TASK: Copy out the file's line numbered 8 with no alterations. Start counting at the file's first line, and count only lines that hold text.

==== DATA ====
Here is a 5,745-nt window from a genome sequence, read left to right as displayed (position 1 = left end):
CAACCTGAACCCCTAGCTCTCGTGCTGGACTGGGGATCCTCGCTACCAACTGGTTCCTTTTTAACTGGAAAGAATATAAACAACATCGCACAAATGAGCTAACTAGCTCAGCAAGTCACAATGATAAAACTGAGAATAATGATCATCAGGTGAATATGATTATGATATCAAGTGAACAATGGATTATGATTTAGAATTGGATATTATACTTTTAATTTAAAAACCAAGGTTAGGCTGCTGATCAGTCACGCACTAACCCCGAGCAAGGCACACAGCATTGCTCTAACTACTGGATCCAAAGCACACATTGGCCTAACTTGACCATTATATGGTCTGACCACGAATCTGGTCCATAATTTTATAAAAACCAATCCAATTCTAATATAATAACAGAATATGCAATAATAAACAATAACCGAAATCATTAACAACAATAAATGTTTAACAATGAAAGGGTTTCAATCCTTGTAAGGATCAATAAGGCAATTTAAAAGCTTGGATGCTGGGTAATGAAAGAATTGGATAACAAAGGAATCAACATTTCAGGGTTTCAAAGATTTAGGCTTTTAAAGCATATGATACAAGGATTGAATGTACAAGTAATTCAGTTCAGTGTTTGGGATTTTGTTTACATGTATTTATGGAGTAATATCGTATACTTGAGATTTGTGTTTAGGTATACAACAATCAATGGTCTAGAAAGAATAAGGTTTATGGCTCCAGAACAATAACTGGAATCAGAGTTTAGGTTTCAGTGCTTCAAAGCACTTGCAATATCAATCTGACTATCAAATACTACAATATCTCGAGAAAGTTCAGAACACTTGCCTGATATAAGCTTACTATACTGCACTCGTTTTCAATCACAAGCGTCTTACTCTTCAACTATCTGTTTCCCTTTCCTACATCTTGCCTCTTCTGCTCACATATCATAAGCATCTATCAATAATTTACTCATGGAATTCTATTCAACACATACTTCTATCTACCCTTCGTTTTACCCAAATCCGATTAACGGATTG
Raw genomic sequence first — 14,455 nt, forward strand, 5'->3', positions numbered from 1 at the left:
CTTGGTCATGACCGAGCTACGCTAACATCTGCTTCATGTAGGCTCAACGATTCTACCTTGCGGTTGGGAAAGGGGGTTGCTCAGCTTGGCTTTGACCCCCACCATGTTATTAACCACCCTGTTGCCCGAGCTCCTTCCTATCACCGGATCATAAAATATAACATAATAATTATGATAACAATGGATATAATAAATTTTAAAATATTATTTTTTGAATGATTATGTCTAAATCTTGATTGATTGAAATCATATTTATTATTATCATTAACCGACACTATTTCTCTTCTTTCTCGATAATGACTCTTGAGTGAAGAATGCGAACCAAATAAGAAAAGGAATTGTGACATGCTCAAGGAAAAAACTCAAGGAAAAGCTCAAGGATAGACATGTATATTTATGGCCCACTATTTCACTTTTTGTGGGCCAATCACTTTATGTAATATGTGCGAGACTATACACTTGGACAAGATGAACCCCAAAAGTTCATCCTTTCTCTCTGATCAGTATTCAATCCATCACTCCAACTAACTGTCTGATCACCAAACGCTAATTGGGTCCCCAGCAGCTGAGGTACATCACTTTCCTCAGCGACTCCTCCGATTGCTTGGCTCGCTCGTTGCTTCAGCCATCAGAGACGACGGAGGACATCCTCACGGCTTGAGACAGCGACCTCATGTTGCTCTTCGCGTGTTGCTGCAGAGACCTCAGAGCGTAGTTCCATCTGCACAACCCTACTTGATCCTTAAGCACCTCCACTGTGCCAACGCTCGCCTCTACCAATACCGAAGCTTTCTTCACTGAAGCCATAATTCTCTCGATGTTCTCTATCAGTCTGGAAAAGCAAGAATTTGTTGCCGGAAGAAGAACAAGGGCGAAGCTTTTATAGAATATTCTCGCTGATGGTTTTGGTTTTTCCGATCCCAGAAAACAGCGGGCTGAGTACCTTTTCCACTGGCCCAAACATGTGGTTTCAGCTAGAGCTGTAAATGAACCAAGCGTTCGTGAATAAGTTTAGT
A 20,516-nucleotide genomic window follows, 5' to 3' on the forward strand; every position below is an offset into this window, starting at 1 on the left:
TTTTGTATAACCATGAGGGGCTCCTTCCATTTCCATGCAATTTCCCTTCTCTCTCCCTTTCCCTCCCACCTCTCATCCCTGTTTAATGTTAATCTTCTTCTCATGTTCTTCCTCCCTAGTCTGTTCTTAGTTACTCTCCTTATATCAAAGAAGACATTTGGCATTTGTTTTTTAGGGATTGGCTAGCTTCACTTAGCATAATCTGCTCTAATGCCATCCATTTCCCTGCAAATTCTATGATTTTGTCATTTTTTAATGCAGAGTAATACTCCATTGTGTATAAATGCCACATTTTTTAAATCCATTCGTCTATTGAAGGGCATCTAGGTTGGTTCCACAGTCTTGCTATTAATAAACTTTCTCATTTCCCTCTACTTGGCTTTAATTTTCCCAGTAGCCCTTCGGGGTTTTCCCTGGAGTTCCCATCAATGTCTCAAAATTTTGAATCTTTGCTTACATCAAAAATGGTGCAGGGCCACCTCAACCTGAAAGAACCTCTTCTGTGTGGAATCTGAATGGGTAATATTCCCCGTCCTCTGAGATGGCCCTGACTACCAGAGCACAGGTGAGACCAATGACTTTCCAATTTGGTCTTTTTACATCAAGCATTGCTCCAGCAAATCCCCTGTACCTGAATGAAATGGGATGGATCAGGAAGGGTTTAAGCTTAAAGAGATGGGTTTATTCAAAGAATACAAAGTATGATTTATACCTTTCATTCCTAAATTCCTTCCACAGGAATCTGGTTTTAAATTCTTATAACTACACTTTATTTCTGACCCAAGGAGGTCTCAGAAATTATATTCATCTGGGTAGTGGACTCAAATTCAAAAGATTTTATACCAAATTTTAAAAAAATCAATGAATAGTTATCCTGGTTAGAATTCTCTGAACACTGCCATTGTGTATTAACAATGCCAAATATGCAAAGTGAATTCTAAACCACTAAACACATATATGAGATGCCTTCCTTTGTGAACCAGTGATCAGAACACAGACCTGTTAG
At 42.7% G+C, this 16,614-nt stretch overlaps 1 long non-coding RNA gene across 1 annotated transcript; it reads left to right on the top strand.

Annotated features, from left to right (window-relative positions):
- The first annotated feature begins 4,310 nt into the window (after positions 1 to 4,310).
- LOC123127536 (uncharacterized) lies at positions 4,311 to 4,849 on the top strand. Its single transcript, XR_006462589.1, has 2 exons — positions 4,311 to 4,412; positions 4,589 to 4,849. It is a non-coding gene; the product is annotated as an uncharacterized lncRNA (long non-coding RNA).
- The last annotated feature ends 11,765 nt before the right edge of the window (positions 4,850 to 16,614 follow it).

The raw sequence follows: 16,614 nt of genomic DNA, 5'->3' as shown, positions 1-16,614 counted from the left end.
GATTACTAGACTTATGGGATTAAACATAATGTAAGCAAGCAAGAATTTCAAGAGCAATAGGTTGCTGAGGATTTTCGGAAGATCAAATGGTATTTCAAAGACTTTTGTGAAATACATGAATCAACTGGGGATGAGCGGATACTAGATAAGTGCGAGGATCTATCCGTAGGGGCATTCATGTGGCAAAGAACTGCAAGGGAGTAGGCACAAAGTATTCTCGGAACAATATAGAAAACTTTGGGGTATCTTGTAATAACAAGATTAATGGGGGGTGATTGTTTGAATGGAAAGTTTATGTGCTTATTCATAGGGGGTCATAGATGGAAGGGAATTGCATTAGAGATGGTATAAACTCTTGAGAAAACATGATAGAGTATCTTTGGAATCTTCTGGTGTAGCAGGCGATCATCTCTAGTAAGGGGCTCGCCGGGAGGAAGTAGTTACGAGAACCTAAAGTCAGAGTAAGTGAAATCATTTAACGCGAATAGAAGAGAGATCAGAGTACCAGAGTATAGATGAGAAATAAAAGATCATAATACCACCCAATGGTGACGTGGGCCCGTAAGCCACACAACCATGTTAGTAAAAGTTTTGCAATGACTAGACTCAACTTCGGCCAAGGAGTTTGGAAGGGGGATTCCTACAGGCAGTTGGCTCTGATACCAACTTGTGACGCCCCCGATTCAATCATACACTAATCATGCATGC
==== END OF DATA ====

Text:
Annotated features, from left to right (window-relative positions):